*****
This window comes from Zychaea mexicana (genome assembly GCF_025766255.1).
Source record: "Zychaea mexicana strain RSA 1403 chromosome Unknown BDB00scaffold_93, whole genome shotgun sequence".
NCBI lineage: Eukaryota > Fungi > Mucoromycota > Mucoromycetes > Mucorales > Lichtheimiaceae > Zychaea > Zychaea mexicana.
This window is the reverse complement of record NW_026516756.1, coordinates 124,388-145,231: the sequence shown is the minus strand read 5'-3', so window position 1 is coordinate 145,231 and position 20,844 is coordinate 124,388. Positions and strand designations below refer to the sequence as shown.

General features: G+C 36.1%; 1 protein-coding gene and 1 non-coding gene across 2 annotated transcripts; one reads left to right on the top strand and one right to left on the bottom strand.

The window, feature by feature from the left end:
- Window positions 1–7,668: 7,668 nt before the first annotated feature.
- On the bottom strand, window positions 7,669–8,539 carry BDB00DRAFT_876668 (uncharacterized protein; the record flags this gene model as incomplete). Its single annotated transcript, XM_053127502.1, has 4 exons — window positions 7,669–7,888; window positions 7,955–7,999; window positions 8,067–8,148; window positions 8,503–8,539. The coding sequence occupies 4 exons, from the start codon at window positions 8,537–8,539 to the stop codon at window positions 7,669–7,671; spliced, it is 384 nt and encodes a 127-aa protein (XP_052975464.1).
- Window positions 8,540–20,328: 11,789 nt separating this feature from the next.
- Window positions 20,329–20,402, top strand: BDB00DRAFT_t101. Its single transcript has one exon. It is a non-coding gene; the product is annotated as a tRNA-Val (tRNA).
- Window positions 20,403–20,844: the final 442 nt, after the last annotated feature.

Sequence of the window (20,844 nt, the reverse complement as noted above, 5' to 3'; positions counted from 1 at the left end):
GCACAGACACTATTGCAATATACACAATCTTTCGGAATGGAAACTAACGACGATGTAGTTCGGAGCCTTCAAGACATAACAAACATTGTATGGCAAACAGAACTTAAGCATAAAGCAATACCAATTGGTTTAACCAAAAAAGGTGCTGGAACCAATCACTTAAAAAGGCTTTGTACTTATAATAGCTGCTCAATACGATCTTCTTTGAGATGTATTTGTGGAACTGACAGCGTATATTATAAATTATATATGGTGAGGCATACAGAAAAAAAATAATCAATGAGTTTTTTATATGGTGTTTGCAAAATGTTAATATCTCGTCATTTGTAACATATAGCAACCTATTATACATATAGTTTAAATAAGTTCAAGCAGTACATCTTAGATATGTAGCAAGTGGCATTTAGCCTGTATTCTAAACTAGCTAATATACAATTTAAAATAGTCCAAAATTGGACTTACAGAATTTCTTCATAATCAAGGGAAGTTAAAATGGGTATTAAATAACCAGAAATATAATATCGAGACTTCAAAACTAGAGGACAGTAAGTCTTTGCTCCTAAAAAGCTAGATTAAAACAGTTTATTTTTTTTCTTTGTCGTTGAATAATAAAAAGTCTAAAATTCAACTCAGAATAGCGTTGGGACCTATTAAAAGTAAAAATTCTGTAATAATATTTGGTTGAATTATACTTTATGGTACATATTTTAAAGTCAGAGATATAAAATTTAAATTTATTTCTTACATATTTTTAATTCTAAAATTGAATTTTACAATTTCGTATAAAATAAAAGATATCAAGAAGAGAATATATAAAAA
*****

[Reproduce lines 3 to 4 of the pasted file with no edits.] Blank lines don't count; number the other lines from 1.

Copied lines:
NCBI lineage: Eukaryota > Fungi > Mucoromycota > Mucoromycetes > Mucorales > Lichtheimiaceae > Zychaea > Zychaea mexicana.
This window is the reverse complement of record NW_026516756.1, coordinates 124,388-145,231: the sequence shown is the minus strand read 5'-3', so window position 1 is coordinate 145,231 and position 20,844 is coordinate 124,388. Positions and strand designations below refer to the sequence as shown.